UTC matches neither the English "Universal Coordinated Time" nor the
French "Temps Universel Coordonne". Such is the ISO.
When calculating
ISO week numbers by hand, the chief difficulty is that although most
years have 52 calendar weeks, some have 53. It helps to observe that
such a "long year" can only be one that begins or ends on a Thursday,
since a leap year has 366=52*7+2 days and a nonleap year has 365=52*7+1.
Consider that in a nonleap year, if January 1 is a Thursday, then
exactly 52 weeks later comes another Thursday, hence the start of a 53rd week.
Under the Gregorian calendar, ISO week numbers can be calculated by
closedform functions such as the following.
def week(y, m, d):
a = (14m)/12
y = y+4800a
m = m+12*a3
j = d + (153*m+2)/5 + 365*y + y/4  y/100 + y/400  32045
d4 = ((((j+31741(j % 7)) % 146097) % 36524) % 1461)
L = d4/1460
d1 = ((d4  L) % 365) + L
return d1/7 + 1
If, as in our problem statement, the calendar is shifted by three
days, it's not obvious how such a magic formula can be adapted
to meet the new circumstances, nor how a readymade class such as
java.util.GregorianCalendar can be employed. The motive for the threeday
shift was precisely to throw a wrench into the works.
As it was, two coders managed to harness GregorianCalendar
by a simple expedient. They set the minimal number of days in a week
to four, as required by ISO, but set the first day of the week to
Friday, three days ahead of the standard Monday. It is also possible
to use GregorianCalendar less directly, relying on it to calculate a
weekdayindependent value, such as the day of the year, from which the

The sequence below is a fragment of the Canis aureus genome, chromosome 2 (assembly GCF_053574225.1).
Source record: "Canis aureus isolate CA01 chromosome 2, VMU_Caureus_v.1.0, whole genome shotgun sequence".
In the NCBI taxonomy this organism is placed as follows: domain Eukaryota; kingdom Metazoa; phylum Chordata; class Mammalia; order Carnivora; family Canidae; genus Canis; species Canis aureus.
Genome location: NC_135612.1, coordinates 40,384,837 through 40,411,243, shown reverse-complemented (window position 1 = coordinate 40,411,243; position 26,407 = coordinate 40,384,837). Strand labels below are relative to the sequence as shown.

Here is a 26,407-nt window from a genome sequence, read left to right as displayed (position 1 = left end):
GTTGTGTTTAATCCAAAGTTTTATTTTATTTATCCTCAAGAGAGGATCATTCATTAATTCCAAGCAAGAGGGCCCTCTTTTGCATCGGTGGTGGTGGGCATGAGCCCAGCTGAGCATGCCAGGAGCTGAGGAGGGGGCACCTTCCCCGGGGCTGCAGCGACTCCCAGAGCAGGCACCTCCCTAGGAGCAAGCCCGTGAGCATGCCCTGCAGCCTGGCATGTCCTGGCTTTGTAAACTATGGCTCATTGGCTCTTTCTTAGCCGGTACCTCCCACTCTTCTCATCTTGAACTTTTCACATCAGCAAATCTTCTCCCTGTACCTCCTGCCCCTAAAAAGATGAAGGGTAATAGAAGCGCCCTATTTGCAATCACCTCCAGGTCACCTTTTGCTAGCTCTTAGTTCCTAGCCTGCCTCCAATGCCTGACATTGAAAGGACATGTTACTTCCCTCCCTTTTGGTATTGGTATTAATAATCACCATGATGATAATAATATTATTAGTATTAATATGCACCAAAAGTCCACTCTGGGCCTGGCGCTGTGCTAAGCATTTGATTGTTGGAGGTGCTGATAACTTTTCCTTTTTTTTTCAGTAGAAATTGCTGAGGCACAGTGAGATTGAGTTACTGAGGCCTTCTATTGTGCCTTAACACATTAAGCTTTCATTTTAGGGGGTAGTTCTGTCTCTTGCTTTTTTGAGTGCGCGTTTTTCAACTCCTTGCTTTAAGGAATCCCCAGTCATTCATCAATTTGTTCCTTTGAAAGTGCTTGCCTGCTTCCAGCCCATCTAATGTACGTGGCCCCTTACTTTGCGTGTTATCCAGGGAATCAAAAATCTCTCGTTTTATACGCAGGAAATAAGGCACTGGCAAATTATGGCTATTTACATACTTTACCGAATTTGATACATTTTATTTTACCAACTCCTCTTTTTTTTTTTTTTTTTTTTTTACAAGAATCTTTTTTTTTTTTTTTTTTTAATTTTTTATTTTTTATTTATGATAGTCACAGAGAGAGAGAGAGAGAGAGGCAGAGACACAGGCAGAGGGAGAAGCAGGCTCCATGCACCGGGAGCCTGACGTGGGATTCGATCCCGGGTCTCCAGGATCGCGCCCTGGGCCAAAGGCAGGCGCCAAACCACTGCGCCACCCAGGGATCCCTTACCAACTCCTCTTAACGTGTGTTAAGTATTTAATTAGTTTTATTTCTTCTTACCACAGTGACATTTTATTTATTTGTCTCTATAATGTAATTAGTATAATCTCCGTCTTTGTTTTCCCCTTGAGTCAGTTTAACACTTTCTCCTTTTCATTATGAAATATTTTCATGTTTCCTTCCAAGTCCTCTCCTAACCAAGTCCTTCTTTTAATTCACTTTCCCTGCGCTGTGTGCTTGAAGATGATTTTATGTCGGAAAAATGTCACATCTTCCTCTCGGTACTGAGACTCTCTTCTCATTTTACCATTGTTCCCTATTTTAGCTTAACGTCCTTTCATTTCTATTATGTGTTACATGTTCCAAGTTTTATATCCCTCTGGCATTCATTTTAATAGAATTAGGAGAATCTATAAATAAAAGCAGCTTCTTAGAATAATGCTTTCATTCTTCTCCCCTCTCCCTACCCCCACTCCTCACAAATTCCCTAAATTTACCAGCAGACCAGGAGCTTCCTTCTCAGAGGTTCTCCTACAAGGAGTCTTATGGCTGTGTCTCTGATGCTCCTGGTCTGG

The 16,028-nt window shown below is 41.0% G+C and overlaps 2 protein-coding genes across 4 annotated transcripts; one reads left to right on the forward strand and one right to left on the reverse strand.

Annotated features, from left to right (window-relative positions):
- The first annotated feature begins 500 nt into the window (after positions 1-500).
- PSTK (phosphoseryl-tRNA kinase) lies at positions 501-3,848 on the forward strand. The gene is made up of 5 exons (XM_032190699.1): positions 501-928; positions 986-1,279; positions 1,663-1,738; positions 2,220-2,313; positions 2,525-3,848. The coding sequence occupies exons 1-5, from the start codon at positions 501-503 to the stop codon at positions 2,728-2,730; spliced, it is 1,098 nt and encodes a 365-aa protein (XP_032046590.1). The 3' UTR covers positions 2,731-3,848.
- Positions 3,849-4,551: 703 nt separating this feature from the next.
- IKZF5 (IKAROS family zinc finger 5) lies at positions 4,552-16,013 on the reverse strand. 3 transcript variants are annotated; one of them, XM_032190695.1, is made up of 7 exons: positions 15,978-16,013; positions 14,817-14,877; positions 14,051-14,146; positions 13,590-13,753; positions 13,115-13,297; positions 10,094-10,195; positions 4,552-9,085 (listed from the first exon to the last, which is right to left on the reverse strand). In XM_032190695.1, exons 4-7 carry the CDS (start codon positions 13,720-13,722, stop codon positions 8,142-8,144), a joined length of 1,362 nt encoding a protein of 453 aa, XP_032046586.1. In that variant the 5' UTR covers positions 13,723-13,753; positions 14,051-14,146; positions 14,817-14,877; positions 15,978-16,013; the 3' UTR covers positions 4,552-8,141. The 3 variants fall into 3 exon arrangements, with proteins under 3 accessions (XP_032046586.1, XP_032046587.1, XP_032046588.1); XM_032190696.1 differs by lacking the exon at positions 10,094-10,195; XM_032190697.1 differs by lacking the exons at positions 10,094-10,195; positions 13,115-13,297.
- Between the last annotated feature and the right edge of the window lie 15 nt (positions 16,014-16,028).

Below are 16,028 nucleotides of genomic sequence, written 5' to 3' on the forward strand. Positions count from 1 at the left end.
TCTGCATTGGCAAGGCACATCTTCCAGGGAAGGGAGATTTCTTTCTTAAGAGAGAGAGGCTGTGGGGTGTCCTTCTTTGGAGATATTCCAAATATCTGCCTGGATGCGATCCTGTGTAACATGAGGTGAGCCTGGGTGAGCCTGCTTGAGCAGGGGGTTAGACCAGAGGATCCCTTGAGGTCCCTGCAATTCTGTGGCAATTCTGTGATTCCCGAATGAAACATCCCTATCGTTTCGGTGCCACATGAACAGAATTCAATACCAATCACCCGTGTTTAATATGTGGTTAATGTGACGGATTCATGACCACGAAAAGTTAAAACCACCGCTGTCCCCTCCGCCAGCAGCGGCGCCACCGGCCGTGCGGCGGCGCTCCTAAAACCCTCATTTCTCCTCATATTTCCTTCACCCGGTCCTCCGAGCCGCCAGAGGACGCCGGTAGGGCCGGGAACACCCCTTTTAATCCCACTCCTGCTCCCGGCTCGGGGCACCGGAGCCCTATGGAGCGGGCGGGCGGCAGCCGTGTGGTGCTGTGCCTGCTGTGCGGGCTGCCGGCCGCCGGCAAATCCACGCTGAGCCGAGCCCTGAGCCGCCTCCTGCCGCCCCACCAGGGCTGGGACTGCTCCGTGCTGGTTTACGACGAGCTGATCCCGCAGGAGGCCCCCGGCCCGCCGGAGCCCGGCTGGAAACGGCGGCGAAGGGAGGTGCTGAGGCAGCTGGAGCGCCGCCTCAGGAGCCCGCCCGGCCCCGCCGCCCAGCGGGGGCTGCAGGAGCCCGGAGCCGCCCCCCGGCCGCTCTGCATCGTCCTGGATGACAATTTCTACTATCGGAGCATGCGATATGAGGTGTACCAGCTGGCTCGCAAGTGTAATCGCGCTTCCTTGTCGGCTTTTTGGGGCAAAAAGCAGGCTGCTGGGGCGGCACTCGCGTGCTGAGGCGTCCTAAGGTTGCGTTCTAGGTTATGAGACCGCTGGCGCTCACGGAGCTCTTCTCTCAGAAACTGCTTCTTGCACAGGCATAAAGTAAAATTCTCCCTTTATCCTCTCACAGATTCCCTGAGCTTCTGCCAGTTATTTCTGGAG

ISO week number may be calculated with relative ease.
The elementary solution is to start from a known calendar week and proceed
by first principles to deduce the ISO numbers of surrounding weeks. A
slightly more sophisticated approach is to manually calculate an ISO
week number in the sufficiently far past, so that one need only iterate forward
to the target. Let us, however, consider iteration in both directions.
We learn from a test case that December 26, 1642 is the first day of ISO
week 52 under the new regime. If the desired date is no earlier than this,
we can creep forward a day at a time, updating the year, month, day,
week number, and weekday as though they were wheels turning over in an
odometer. Weekdays are indexed from 1 to 7 in the pseudocode below. We
use a twodimensional array to look up the days in a month according
to leapyear status. Notice, furthermore, that the week number rolls
over to 1 only on a Monday that falls between December 29 and January
4, inclusive.
months = [[31, 28, 31, 30, 31, 30, 31, 31, 30, 31, 30, 31],
[31, 29, 31, 30, 31, 30, 31, 31, 30, 31, 30, 31]]
def week_forward(year, month, day):
y = 1642; m = 12; d = 26; wd = 1; wn = 52; leap = 0
while (1):
if ((y == year) and (m == month) and (d == day)):
return wn
d = d+1 if (d > months[leap][m1]):
d = 1
m = m+1
if (m > 12):
m = 1
y = y+1
leap = 0
if ((y%400 == 0) or ((y%100 != 0) and (y%4 == 0))):
leap = 1
wd = wd+1
if (wd > 7):
wd = 1
wn = wn+1
if (((m == 12) and (d >= 29)) or ((m == 1) and (d <= 4))):
wn = 1
When creeping backward to a point earlier than the reference date,
the yearmonthday odometer rolls backward. The most delicate question
is again that of updating the week number. It follows from the earlier
inference about long years that an ISO week 53 can end only on January 3,
or, in leap years, on January 2.
def week_backward(year, month, day):
y = 1642; m = 12; d = 26; wd = 1; wn = 52; leap = 0
while (1):
if ((y == year) and (m == month) and (d == day)):
return wn
d = d1
if (d < 1):
m = m1
if (m < 1):
m = 12
y = y1
leap = 0
if ((y%400 == 0) or ((y%100 != 0) and (y%4 == 0))):
leap = 1
d = months[leap][m1]
wd = wd1
if (wd < 1):
wd = 7
wn = wn1
if (wn < 1):
wn = 52
if ((d == 3) or ((d == 2) and ((y%4 == 1) and ((y%400 == 1) or (y%100 != 1))))):
wn = 53
Even those who don't relish the intricacies of the ISO specification might appreciate
the underlying simplicity of our superficially quirky calendar.
By
Eeyore
TopCoder Member